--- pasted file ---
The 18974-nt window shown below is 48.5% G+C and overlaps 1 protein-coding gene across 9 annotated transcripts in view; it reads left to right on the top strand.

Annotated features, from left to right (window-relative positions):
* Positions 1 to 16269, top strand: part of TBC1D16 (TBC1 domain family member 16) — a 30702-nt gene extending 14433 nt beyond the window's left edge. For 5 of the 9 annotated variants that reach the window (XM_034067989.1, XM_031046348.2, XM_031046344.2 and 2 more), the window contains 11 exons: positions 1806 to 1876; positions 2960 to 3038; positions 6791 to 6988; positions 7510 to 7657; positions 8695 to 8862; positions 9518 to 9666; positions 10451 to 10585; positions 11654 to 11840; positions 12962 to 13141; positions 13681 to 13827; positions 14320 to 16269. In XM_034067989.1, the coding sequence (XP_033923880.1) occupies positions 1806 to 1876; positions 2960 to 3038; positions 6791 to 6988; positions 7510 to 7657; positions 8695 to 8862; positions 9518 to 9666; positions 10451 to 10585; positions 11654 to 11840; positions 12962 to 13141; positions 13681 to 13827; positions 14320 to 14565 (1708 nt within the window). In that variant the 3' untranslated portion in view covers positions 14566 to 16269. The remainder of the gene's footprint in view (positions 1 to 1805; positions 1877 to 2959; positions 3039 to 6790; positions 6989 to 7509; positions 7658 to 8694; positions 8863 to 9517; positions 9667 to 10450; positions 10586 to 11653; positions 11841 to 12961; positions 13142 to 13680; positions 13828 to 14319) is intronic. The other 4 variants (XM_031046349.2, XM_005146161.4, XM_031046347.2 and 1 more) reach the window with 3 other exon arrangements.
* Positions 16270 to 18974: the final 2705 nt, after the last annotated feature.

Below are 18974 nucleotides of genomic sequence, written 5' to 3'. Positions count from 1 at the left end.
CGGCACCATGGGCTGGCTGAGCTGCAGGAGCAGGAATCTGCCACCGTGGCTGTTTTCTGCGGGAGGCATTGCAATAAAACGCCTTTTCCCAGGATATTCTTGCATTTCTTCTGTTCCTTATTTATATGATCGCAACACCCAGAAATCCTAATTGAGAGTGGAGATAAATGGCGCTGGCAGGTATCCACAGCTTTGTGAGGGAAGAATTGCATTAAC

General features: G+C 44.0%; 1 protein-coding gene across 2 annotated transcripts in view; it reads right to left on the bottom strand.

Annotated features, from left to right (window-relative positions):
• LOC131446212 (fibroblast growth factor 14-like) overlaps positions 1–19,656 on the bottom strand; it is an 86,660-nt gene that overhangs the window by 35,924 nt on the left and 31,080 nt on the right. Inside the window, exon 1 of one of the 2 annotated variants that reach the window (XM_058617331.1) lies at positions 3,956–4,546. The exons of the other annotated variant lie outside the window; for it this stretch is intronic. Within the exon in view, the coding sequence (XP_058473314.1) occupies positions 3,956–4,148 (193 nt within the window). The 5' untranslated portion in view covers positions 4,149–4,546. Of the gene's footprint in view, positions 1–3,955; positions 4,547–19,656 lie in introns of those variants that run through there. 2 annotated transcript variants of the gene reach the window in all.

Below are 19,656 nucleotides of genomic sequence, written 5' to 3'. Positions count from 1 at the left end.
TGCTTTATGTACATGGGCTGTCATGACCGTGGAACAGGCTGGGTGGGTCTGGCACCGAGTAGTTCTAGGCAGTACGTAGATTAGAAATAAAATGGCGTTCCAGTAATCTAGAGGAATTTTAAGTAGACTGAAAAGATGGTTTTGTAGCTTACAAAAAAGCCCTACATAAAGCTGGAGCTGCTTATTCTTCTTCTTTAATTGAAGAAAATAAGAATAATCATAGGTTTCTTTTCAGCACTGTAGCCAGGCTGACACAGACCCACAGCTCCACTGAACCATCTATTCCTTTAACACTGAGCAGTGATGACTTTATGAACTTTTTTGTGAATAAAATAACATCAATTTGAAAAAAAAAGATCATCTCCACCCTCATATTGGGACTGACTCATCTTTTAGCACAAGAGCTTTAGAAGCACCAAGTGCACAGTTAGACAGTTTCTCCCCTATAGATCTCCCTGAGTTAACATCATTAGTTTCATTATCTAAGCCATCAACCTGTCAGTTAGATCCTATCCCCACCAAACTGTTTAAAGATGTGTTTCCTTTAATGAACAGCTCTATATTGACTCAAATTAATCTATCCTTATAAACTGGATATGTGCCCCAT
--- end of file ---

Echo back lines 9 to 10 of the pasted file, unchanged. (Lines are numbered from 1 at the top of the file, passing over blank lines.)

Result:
• LOC131446212 (fibroblast growth factor 14-like) overlaps positions 1–19,656 on the bottom strand; it is an 86,660-nt gene that overhangs the window by 35,924 nt on the left and 31,080 nt on the right. Inside the window, exon 1 of one of the 2 annotated variants that reach the window (XM_058617331.1) lies at positions 3,956–4,546. The exons of the other annotated variant lie outside the window; for it this stretch is intronic. Within the exon in view, the coding sequence (XP_058473314.1) occupies positions 3,956–4,148 (193 nt within the window). The 5' untranslated portion in view covers positions 4,149–4,546. Of the gene's footprint in view, positions 1–3,955; positions 4,547–19,656 lie in introns of those variants that run through there. 2 annotated transcript variants of the gene reach the window in all.

Below are 19,656 nucleotides of genomic sequence, written 5' to 3'. Positions count from 1 at the left end.